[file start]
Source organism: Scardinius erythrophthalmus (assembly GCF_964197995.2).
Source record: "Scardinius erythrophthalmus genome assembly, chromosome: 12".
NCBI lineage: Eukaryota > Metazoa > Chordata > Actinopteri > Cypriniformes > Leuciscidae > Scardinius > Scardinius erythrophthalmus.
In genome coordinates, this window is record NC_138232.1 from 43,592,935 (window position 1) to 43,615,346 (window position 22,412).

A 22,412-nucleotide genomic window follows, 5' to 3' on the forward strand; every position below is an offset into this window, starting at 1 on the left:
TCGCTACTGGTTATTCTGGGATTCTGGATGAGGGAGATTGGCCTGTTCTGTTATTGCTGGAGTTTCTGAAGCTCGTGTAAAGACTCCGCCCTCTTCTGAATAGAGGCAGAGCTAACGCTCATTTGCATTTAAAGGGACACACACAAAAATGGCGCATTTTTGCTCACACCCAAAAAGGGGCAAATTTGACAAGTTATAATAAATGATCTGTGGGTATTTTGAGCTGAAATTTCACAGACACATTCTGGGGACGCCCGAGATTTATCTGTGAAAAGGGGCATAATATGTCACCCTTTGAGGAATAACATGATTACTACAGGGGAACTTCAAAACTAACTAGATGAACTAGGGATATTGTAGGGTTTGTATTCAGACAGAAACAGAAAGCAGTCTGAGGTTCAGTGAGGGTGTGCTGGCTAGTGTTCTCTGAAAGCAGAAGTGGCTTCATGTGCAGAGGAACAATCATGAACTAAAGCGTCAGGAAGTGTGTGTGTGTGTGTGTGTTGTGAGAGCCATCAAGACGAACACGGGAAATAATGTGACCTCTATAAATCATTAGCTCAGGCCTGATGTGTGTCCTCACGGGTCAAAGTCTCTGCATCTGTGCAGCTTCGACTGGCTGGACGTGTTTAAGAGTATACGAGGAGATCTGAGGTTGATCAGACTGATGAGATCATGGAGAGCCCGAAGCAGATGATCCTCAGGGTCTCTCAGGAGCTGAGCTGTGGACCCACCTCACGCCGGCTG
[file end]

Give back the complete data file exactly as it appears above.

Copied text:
Source organism: Scardinius erythrophthalmus (assembly GCF_964197995.2).
Source record: "Scardinius erythrophthalmus genome assembly, chromosome: 12".
NCBI lineage: Eukaryota > Metazoa > Chordata > Actinopteri > Cypriniformes > Leuciscidae > Scardinius > Scardinius erythrophthalmus.
In genome coordinates, this window is record NC_138232.1 from 43,592,935 (window position 1) to 43,615,346 (window position 22,412).

A 22,412-nucleotide genomic window follows, 5' to 3' on the forward strand; every position below is an offset into this window, starting at 1 on the left:
TCGCTACTGGTTATTCTGGGATTCTGGATGAGGGAGATTGGCCTGTTCTGTTATTGCTGGAGTTTCTGAAGCTCGTGTAAAGACTCCGCCCTCTTCTGAATAGAGGCAGAGCTAACGCTCATTTGCATTTAAAGGGACACACACAAAAATGGCGCATTTTTGCTCACACCCAAAAAGGGGCAAATTTGACAAGTTATAATAAATGATCTGTGGGTATTTTGAGCTGAAATTTCACAGACACATTCTGGGGACGCCCGAGATTTATCTGTGAAAAGGGGCATAATATGTCACCCTTTGAGGAATAACATGATTACTACAGGGGAACTTCAAAACTAACTAGATGAACTAGGGATATTGTAGGGTTTGTATTCAGACAGAAACAGAAAGCAGTCTGAGGTTCAGTGAGGGTGTGCTGGCTAGTGTTCTCTGAAAGCAGAAGTGGCTTCATGTGCAGAGGAACAATCATGAACTAAAGCGTCAGGAAGTGTGTGTGTGTGTGTGTGTTGTGAGAGCCATCAAGACGAACACGGGAAATAATGTGACCTCTATAAATCATTAGCTCAGGCCTGATGTGTGTCCTCACGGGTCAAAGTCTCTGCATCTGTGCAGCTTCGACTGGCTGGACGTGTTTAAGAGTATACGAGGAGATCTGAGGTTGATCAGACTGATGAGATCATGGAGAGCCCGAAGCAGATGATCCTCAGGGTCTCTCAGGAGCTGAGCTGTGGACCCACCTCACGCCGGCTG